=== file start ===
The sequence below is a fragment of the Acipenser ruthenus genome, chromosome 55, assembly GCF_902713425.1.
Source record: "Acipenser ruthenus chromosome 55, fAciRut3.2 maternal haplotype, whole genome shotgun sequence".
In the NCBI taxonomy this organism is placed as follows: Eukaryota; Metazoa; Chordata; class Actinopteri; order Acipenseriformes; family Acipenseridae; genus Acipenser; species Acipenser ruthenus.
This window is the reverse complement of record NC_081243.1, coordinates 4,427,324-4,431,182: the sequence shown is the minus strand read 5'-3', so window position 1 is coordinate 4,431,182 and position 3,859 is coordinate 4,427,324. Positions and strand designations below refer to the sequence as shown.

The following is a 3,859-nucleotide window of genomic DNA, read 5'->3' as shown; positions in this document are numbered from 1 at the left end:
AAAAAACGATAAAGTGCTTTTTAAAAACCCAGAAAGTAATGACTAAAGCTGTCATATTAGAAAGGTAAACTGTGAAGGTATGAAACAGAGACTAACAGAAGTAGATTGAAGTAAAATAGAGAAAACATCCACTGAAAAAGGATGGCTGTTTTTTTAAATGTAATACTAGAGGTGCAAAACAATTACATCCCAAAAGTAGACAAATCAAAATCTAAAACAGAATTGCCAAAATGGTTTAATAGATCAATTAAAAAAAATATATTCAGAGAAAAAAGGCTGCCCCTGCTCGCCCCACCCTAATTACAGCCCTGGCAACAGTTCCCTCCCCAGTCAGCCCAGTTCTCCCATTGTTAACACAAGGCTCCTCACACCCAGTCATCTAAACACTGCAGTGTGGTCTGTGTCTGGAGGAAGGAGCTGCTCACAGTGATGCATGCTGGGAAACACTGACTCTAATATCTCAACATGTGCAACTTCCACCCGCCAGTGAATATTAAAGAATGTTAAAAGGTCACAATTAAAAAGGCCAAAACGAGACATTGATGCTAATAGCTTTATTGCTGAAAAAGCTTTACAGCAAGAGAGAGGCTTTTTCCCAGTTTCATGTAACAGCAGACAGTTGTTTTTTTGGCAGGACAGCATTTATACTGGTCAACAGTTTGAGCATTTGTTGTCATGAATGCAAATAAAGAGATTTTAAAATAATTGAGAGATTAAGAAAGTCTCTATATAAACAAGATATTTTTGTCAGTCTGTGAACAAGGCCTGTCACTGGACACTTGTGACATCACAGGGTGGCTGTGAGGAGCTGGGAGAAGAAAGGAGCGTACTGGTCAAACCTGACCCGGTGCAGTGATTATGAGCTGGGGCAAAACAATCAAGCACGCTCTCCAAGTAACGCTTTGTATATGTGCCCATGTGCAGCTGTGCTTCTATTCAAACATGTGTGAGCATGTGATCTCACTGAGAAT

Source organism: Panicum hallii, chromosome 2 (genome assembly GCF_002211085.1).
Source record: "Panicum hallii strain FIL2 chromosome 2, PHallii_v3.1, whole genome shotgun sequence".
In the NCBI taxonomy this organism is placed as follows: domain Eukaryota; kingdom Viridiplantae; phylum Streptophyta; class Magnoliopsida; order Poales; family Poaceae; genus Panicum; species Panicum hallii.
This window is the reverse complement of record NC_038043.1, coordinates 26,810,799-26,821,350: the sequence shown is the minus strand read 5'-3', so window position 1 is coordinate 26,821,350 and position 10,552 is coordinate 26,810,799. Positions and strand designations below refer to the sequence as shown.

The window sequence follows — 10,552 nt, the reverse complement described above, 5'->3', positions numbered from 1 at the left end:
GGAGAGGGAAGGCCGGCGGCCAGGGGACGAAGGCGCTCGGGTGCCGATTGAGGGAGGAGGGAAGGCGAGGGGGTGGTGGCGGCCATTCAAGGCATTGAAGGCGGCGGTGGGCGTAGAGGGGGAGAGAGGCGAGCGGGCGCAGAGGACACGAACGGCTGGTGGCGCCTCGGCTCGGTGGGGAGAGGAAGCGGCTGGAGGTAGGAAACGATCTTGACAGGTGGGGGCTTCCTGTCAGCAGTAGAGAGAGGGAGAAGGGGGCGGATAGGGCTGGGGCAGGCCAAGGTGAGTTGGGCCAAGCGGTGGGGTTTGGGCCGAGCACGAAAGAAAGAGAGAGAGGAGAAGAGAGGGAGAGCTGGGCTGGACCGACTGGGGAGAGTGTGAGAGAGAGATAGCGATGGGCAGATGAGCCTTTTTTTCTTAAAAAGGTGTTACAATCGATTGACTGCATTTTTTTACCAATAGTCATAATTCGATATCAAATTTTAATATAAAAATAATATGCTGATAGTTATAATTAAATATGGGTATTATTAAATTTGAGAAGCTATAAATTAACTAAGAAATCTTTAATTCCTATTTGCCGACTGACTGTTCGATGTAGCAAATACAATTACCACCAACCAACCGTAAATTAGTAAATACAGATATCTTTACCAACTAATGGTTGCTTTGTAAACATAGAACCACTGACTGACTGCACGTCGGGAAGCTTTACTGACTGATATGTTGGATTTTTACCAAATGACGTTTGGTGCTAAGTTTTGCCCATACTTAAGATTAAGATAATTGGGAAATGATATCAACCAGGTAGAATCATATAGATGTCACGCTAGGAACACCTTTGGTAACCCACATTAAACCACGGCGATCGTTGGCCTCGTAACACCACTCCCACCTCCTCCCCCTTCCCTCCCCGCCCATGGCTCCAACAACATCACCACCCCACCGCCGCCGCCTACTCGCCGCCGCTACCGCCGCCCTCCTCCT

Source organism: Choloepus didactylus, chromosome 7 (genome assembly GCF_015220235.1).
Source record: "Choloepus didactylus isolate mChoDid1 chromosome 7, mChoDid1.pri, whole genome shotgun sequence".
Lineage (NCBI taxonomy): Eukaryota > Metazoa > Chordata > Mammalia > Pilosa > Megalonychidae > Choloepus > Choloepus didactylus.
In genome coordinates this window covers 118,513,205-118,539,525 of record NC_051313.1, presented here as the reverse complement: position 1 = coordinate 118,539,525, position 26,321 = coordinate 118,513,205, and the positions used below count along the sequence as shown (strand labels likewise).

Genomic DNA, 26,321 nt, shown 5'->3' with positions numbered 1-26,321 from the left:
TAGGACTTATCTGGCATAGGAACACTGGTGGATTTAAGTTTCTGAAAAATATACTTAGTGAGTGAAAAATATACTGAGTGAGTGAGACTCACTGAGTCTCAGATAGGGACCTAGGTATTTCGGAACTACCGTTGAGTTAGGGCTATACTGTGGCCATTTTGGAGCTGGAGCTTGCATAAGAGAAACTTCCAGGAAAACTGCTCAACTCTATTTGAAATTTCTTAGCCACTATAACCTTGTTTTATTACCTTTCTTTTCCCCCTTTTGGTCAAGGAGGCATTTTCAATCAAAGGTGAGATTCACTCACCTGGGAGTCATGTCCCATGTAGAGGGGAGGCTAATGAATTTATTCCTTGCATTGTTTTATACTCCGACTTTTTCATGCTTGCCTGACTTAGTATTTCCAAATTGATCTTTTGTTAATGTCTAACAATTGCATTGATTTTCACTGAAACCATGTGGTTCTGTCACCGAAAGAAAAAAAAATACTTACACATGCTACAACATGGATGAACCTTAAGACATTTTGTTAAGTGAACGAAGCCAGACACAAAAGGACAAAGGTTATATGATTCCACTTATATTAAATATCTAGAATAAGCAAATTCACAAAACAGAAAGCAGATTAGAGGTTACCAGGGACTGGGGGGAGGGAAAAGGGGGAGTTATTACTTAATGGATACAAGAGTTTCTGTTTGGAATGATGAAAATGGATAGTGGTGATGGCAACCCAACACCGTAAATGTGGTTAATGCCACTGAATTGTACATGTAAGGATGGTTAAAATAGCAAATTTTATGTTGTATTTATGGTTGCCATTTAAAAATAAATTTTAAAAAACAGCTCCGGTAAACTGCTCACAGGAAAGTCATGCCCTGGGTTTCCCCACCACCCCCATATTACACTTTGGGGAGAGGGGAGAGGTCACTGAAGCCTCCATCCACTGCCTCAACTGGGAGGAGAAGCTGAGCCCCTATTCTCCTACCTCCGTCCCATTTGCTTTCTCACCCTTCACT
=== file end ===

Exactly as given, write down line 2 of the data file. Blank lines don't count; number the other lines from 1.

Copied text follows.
Source record: "Acipenser ruthenus chromosome 55, fAciRut3.2 maternal haplotype, whole genome shotgun sequence".